Background: We hypothesized that trauma patients could be discharged safely from the emergency department (ED) before the availability of official readings for their radiologic examinations. We also sought to determine whether trauma patients were more prone to alterations of preliminary interpretations than other ED patients.
Methods: Alterations of preliminary readings (PR) for patients discharged from the ED were reviewed. If the official readings conflicted with the PR used for the patient’s disposition, attempts were made to contact the patient and provide the appropriate follow-up. Data recorded included the type of radiographic examination, the presence of a missed injury, and the follow-up. By using institutional data, the incidence of inaccurate PR were compared for trauma patients and other ED patients (χ2 test, Fisher exact test, p < 0.05).
Results: Between January of 1998 and December of 1998, 102 of 38,260 discharged ED patients had official readings differing from PR. Forty-three of the changed readings involved 42 of the 1,073 discharged trauma patients, who were more likely to harbor inaccurate PR (<0.0001) than other discharged ED patients. Twenty-eight altered readings involved plain films and 15 involved computed tomographic scans. The most common altered readings involved computed tomographic scans of the head and face (n = 13). Twelve missed injuries were detected, most commonly related to a missed injury of the extremity (7 cases). Nine other cases involved the detection of incidental pathologic conditions. Eight patients required repeat ED visits for clinical and radiographic evaluation, and one patient required subsequent hospital admission.
Conclusion: Discharged trauma patients are more likely to harbor alterations of preliminary interpretations than other ED patients. Although the official readings for these trauma patients will occasionally reveal previously undetected pathologic conditions, the majority of such cases can be managed with outpatient follow-up.
Higher hospital operating costs and decreased reimbursements have affected the care of hospitalized patients in recent years. To maintain financial viability, all hospital services have scrutinized ways to decrease operating costs. Perhaps the most common method of realizing these aims has been to decrease the number of total hospital beds and maximize the capacity of the remaining beds. In addition, hospitals have also promoted an increase in outpatient facilities. Consequently, the total number of hospital admissions has decreased and many patients who might have been admitted previously for observation or work-up now are being discharged from the emergency department (ED).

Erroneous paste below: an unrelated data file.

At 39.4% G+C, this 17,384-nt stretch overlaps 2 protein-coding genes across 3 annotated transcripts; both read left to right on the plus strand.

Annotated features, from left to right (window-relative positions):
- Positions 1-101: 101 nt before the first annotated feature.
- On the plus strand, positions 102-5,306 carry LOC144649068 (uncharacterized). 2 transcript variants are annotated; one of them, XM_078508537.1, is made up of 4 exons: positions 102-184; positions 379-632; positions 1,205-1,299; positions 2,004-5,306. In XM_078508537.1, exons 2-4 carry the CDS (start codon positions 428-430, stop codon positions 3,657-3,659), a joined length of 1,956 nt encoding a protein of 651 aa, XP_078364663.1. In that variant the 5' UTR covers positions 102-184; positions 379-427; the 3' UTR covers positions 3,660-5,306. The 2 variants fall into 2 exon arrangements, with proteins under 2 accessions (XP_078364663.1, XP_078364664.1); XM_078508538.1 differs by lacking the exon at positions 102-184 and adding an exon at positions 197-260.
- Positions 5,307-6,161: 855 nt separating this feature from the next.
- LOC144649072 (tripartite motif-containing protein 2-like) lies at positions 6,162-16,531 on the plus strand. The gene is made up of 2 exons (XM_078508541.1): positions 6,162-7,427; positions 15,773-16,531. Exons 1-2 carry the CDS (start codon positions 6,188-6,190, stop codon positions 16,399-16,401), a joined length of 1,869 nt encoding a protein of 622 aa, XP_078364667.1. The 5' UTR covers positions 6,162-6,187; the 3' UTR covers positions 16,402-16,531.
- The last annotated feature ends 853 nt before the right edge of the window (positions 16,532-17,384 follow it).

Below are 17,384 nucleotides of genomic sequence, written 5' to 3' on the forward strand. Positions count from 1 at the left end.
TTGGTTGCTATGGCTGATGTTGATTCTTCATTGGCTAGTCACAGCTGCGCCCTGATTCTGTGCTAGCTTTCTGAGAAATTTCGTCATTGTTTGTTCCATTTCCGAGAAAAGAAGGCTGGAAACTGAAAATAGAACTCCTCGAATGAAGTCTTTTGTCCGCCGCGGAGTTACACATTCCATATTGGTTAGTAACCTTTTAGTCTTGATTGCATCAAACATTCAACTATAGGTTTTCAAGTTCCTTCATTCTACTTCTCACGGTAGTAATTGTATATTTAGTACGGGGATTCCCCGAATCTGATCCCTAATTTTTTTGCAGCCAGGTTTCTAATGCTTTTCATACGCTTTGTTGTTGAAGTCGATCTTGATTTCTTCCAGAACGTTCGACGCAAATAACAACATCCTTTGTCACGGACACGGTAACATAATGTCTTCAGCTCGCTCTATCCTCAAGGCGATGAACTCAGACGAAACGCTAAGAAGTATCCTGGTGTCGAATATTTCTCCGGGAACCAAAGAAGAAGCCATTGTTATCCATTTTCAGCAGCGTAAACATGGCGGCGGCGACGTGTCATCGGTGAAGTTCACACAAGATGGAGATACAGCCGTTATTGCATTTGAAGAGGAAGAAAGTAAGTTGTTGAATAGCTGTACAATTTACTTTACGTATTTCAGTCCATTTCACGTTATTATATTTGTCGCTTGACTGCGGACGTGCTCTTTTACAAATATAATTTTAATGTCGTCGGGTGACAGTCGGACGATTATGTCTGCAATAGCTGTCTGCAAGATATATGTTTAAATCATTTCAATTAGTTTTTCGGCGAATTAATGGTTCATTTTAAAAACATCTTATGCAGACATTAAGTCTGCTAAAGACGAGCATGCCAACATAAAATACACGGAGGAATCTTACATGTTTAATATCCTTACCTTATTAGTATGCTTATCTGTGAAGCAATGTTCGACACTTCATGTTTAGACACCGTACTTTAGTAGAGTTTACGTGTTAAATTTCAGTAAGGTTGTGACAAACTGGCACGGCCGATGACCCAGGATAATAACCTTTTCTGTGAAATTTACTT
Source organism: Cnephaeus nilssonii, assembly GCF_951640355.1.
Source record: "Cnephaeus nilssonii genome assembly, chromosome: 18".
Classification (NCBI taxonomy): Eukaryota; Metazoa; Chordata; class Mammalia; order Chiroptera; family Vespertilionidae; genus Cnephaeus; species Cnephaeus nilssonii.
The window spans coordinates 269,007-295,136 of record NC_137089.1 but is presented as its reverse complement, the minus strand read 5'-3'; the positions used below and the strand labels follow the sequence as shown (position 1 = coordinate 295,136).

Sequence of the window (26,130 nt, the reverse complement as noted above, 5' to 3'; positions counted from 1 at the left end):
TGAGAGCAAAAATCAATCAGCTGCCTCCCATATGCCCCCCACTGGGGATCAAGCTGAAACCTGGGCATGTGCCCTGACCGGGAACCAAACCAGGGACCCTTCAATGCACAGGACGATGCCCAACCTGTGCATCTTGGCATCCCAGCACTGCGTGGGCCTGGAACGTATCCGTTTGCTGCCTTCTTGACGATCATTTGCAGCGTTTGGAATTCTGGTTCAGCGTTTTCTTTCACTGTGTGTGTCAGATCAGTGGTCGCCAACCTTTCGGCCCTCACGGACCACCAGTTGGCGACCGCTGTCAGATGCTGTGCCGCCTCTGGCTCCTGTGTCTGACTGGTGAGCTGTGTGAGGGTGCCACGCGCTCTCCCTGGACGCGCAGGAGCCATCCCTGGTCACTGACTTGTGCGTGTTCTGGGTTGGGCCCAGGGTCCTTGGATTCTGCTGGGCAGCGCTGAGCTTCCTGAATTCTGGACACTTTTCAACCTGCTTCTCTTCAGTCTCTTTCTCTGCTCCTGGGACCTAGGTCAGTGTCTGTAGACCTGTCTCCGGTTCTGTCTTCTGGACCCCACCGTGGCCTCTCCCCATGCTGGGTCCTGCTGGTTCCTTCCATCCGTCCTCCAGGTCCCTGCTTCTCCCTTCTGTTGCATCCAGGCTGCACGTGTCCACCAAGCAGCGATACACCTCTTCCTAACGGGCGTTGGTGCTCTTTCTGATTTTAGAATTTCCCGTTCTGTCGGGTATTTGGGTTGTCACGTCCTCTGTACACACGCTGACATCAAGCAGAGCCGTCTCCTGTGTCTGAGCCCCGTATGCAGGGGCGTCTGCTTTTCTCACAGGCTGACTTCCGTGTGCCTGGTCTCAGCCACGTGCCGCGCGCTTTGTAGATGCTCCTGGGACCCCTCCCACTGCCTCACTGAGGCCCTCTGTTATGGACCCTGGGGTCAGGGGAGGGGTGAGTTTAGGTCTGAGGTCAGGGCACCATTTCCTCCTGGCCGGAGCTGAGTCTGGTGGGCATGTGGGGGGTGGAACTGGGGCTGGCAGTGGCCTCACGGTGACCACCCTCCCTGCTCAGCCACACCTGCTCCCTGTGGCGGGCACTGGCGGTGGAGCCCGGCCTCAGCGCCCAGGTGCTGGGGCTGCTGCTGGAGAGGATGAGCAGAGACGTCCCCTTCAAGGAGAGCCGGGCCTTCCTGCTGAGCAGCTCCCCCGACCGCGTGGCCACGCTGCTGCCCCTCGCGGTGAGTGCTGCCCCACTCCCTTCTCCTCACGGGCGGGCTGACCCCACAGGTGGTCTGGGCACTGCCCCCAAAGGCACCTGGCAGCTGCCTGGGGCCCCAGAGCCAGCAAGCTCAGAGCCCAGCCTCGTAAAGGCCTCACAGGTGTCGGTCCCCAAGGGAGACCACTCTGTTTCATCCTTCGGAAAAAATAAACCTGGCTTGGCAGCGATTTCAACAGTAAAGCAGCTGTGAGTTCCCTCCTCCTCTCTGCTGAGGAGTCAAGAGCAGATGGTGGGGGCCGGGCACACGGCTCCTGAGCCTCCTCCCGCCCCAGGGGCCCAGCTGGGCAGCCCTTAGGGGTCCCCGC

One group of patients whose admissions in many centers have decreased has been trauma patients. These decreasing admissions have resulted from decreased crime in certain areas, changing population demographics, 1 and fewer admissions strictly for observation. These trauma patients may receive an initial ED work-up consisting of an abbreviated history and physical along with selective diagnostic tests consisting of radiographic and laboratory examinations. The laboratory tests have variable turnover times and the radiology films are usually read by a resident or fellow before review by an attending radiologist. If the patients seem to harbor no serious injuries and the diagnostic tests are negative, they are often discharged from the ED. Frequently, these discharged patients actually leave the ED before the availability of official readings by an attending radiologist. We hypothesized that these patients could be discharged safely from the ED without having documented final readings, but solely the preliminary interpretation of a nonattending radiologist. We sought to confirm this hypothesis by a review of the data of our medical center. We also sought to determine whether incorrect preliminary readings of radiographic studies were more likely to occur in trauma patients compared with other ED patients.
From the Departments of Surgery (S.R.E., E.F., L.J.H., P.S.B.), and Emergency Medicine (N.F., C.S.), Weill Medical College of Cornell University, New York, New York.
Submitted for publication November 2, 1999.
Accepted for publication January 5, 2000.
Poster presentation at the 59th Annual Meeting of the American Association for the Surgery of Trauma, September 16–18, 1999, Boston, Massachusetts. Address for reprints: Soumitra R. Eachempati, MD, 525 E. 68th Street, Room P 711A, New York Presbyterian Hospital, New York, NY 10021.